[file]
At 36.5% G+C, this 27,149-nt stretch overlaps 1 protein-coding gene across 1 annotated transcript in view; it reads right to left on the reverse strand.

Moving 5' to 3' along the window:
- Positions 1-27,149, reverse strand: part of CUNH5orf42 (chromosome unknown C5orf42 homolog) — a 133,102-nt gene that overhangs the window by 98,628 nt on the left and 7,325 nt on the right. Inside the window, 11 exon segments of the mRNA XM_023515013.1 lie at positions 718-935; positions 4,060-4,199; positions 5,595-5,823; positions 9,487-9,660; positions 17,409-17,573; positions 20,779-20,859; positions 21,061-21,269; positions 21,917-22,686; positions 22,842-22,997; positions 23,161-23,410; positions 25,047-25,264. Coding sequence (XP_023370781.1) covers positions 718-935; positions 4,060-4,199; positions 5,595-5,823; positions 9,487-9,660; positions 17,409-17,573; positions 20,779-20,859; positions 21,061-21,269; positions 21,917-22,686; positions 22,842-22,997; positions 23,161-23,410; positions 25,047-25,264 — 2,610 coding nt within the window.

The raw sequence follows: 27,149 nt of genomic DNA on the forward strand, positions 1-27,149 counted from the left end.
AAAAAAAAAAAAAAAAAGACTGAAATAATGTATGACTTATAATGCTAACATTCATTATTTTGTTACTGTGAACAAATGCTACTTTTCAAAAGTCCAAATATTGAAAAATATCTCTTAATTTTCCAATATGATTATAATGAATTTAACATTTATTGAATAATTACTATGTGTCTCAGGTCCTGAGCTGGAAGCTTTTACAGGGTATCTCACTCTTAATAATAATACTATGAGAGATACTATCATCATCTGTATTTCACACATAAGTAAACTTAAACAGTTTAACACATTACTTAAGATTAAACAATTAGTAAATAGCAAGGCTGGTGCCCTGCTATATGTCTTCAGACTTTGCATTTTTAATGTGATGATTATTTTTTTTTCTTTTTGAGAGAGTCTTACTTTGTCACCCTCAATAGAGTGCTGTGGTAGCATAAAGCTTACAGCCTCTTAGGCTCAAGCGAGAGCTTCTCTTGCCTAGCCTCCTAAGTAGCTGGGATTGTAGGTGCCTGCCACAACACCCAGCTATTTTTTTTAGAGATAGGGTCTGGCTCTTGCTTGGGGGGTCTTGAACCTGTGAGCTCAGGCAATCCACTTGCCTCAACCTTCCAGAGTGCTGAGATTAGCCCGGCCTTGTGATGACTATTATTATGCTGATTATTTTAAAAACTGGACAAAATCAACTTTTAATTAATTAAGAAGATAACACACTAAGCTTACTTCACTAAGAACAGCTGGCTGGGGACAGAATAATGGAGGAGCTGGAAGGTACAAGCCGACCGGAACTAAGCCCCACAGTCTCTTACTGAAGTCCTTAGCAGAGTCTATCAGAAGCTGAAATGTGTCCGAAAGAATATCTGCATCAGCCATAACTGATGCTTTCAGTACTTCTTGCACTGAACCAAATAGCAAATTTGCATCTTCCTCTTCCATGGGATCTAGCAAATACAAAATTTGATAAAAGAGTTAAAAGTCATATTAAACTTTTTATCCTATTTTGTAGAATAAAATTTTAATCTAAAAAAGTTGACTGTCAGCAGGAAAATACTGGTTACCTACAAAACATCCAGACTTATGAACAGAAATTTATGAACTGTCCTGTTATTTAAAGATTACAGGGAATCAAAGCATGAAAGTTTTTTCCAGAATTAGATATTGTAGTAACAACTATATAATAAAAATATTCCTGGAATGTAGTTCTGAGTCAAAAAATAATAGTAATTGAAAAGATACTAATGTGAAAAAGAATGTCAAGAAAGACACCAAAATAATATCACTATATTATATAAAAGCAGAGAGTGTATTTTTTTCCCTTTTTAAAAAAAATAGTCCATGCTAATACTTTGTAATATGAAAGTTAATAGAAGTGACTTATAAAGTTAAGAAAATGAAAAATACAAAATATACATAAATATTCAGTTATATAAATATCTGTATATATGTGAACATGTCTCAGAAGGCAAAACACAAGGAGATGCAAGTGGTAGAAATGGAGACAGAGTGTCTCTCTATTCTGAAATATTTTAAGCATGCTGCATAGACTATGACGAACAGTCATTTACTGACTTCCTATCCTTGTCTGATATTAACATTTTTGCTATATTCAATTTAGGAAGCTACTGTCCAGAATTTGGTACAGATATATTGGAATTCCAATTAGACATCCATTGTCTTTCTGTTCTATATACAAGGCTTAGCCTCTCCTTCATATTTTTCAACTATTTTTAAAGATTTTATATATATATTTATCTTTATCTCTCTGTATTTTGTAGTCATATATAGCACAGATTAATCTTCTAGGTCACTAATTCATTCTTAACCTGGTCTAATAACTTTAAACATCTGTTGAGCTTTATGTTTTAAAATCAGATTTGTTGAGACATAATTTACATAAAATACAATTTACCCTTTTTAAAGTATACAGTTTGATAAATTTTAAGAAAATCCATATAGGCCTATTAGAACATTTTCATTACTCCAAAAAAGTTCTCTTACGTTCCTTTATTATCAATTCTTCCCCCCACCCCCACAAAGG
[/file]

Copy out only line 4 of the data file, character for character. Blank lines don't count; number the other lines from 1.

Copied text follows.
The raw sequence follows: 27,149 nt of genomic DNA on the forward strand, positions 1-27,149 counted from the left end.